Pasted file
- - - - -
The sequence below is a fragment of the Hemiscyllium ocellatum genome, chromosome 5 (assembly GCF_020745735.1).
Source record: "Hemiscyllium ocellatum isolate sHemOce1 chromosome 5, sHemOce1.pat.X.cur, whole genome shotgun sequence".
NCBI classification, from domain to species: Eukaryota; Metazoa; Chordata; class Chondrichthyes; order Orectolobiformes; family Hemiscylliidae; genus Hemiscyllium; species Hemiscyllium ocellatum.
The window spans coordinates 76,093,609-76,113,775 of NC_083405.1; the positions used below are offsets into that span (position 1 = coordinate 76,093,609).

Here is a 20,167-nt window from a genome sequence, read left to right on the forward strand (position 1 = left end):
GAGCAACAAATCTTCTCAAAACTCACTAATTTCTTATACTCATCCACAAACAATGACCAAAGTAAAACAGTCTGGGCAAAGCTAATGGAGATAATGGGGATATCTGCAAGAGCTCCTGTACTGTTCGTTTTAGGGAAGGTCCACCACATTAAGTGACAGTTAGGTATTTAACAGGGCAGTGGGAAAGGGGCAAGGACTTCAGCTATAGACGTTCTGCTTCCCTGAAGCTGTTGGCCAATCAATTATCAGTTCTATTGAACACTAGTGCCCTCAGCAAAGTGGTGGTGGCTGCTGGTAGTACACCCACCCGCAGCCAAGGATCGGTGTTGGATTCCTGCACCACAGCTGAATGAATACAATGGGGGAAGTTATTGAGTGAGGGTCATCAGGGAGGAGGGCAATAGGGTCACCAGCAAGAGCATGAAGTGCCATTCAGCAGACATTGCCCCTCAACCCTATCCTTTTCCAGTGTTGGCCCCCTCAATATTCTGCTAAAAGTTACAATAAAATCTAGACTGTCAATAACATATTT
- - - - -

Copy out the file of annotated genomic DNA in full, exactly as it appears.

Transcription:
The sequence below is a fragment of the Hemiscyllium ocellatum genome, chromosome 5 (assembly GCF_020745735.1).
Source record: "Hemiscyllium ocellatum isolate sHemOce1 chromosome 5, sHemOce1.pat.X.cur, whole genome shotgun sequence".
NCBI classification, from domain to species: Eukaryota; Metazoa; Chordata; class Chondrichthyes; order Orectolobiformes; family Hemiscylliidae; genus Hemiscyllium; species Hemiscyllium ocellatum.
The window spans coordinates 76,093,609-76,113,775 of NC_083405.1; the positions used below are offsets into that span (position 1 = coordinate 76,093,609).

Here is a 20,167-nt window from a genome sequence, read left to right on the forward strand (position 1 = left end):
GAGCAACAAATCTTCTCAAAACTCACTAATTTCTTATACTCATCCACAAACAATGACCAAAGTAAAACAGTCTGGGCAAAGCTAATGGAGATAATGGGGATATCTGCAAGAGCTCCTGTACTGTTCGTTTTAGGGAAGGTCCACCACATTAAGTGACAGTTAGGTATTTAACAGGGCAGTGGGAAAGGGGCAAGGACTTCAGCTATAGACGTTCTGCTTCCCTGAAGCTGTTGGCCAATCAATTATCAGTTCTATTGAACACTAGTGCCCTCAGCAAAGTGGTGGTGGCTGCTGGTAGTACACCCACCCGCAGCCAAGGATCGGTGTTGGATTCCTGCACCACAGCTGAATGAATACAATGGGGGAAGTTATTGAGTGAGGGTCATCAGGGAGGAGGGCAATAGGGTCACCAGCAAGAGCATGAAGTGCCATTCAGCAGACATTGCCCCTCAACCCTATCCTTTTCCAGTGTTGGCCCCCTCAATATTCTGCTAAAAGTTACAATAAAATCTAGACTGTCAATAACATATTT